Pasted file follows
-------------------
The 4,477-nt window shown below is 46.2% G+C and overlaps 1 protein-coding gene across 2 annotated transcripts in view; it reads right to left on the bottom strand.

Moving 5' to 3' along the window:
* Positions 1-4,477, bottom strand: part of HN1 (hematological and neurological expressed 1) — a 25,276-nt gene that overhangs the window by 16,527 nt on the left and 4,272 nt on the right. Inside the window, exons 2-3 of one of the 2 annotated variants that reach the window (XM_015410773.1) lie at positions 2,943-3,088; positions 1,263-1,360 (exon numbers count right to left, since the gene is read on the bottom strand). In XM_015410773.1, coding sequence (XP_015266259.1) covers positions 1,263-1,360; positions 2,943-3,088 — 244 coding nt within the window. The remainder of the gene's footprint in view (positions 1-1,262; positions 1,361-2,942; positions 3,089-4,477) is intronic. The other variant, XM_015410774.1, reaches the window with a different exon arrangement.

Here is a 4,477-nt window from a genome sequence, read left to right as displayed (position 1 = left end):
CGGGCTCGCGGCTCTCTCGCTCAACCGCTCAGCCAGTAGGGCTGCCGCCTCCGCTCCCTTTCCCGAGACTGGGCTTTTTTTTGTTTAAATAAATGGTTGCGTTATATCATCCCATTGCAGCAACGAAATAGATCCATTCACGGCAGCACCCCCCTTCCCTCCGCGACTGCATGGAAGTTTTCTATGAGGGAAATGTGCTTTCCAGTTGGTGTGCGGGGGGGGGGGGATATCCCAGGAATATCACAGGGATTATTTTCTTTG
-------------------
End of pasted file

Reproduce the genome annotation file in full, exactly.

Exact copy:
The 4,477-nt window shown below is 46.2% G+C and overlaps 1 protein-coding gene across 2 annotated transcripts in view; it reads right to left on the bottom strand.

Moving 5' to 3' along the window:
* Positions 1-4,477, bottom strand: part of HN1 (hematological and neurological expressed 1) — a 25,276-nt gene that overhangs the window by 16,527 nt on the left and 4,272 nt on the right. Inside the window, exons 2-3 of one of the 2 annotated variants that reach the window (XM_015410773.1) lie at positions 2,943-3,088; positions 1,263-1,360 (exon numbers count right to left, since the gene is read on the bottom strand). In XM_015410773.1, coding sequence (XP_015266259.1) covers positions 1,263-1,360; positions 2,943-3,088 — 244 coding nt within the window. The remainder of the gene's footprint in view (positions 1-1,262; positions 1,361-2,942; positions 3,089-4,477) is intronic. The other variant, XM_015410774.1, reaches the window with a different exon arrangement.

Here is a 4,477-nt window from a genome sequence, read left to right as displayed (position 1 = left end):
CGGGCTCGCGGCTCTCTCGCTCAACCGCTCAGCCAGTAGGGCTGCCGCCTCCGCTCCCTTTCCCGAGACTGGGCTTTTTTTTGTTTAAATAAATGGTTGCGTTATATCATCCCATTGCAGCAACGAAATAGATCCATTCACGGCAGCACCCCCCTTCCCTCCGCGACTGCATGGAAGTTTTCTATGAGGGAAATGTGCTTTCCAGTTGGTGTGCGGGGGGGGGGGGATATCCCAGGAATATCACAGGGATTATTTTCTTTG